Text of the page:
Trane Gas furnace will not turn on

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Old 10-05-08, 09:23 AM
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Trane Gas furnace will not turn on

HELP!!

We bought a new house a few weeks ago. It has a TRANE XL 90 Model TUX 100 gas furnace - runs on Propane, it's about 15 years old. It was working when we did the inspection, and the old owner had it serviced just before we moved in, and it was working then. The AC, working off the same thermostat, was also working just before we moved in.

It will not work at all now. The thermostat clicks when we raise the set temperature, nothing happens at the furnace and there is no voltage at the wire connections inside the thermostat. We tried changing the thermostat batteries, but we believe that the thermostat is not the problem. There is power to the furnace (at the main wire where it enters), but no power at the low voltage manifold inside where the thermostat wires connect. The little light that is supposed to give an error code is not on at all (no power there). We are unsure where else to check for power inside.

We talked to someone at the service company, who tried to give some troubleshooting tips, we could not find the fuse, though. Finally he said if it's an electrical problem, call an electrician.

It has got to be inside the furnace because we have confirmed power going in. We suspect something, either the transformer, or the fuse, or maybe the circuit board. Any tips of how we can narrow down the problem? Should the furnace company be able to help us with an electrical problem inside the furnace, or is it really up to an electrician?

We have other sources of heat for much of the house, so we let this go too long, but it's starting to get cold. If we need to take time off for a service visit, we also do not want to waste anyone's time.

Thanks in advance.
 
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Old 10-05-08, 09:39 AM
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If power to the furnace, you'd need furnace man, not an electrician.

Do you show any blinking lights on a control module inside the furnace? Usually there is a legend that explains these blinks as to where the problem may lie.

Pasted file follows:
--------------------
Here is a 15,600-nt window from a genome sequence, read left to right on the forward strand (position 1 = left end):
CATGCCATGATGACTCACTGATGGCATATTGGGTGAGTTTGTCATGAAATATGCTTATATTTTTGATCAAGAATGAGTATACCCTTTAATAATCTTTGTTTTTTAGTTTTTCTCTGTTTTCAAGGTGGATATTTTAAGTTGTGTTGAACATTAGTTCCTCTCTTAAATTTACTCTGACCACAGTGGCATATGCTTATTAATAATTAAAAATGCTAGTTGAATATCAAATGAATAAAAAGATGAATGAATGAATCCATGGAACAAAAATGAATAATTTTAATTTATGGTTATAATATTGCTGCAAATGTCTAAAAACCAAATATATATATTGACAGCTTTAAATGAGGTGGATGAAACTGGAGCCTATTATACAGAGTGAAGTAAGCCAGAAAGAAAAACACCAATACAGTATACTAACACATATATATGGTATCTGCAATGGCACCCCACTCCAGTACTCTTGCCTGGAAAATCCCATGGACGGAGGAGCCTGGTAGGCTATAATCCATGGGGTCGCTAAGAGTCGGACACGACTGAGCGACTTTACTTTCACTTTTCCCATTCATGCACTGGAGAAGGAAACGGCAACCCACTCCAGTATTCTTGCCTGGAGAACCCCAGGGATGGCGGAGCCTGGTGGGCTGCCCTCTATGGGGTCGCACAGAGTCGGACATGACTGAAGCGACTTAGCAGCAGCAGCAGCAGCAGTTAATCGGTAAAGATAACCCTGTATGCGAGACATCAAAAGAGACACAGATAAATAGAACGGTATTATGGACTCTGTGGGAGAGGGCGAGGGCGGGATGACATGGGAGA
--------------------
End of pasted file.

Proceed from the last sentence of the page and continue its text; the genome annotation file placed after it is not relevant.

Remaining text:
Also turn off power to furnace for maybe 15 seconds or so, to see if you turn it back on if you reset anything.

You can jumper R terminal to W terminal on the low volt block down inside and see what happens, for starters, to rule out thermostat. This jumper test bypasses the thermostat and sends low volt power down the line, directly. Turn furnace off first.
 
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Old 10-05-08, 09:41 AM
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The diagnostic light on the control module is not on at all, so no information from that. We've already tried the breaker thing. Will try jumping the wires.
 
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Old 10-05-08, 09:46 AM
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If you have a volt-ohm meter you can set it to a/c volts and see if you have 24 volts across the 2 outgoing transformer wires.
 
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Old 10-08-08, 02:45 PM
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Smile Update

I just wanted to give an update. I spoke with a service guy, and he said that if we didn't have any voltage at the transformer, that we should probably go ahead and replace the transformer before we spent the money on a control module. Something just didn't seem right, though, because there was also no power at the control board, no flashing light at all, no power seemingly anywhere.

Soooo, I did a little more reading on the board, and I kept seeing a reference to a cut-off switch on the blower door that had to be activated for the furnace to run at all. There was no switch on the access panel we had taken off, but could it possibly be out of place on the lower panel?

Sure enough, I came home tonight and removed the bottom panel of the furnace and saw the switch. Pushed it in, and the furnace started right up!!! Problem solved, we are warm again (thank goodness this didn't happen in January, it might have cost a lot of money for nothing).
 
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Old 10-08-08, 04:05 PM
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Phhhhhh. Welllll -

I never thought of that - perhaps from the fact when you said you had power going into the furnace, I guess that side tracked me.

Yes, one should always check that interlock switch, along with fuses and switch, if no power at the furance. Easy to forget about sometimes.

For times like this, I often think it be a good idea to make a list of all that can go wrong with a furnace, rather than simply hashing things over in your head from memory. I've thought about how doctors even might get more diagnosises right, and/or quicker if THEY did that as well (by consulting web listings of symptoms that correspond to diseases).

And just think: You literally found this problem on your own. You can proudly rub your chest.
 
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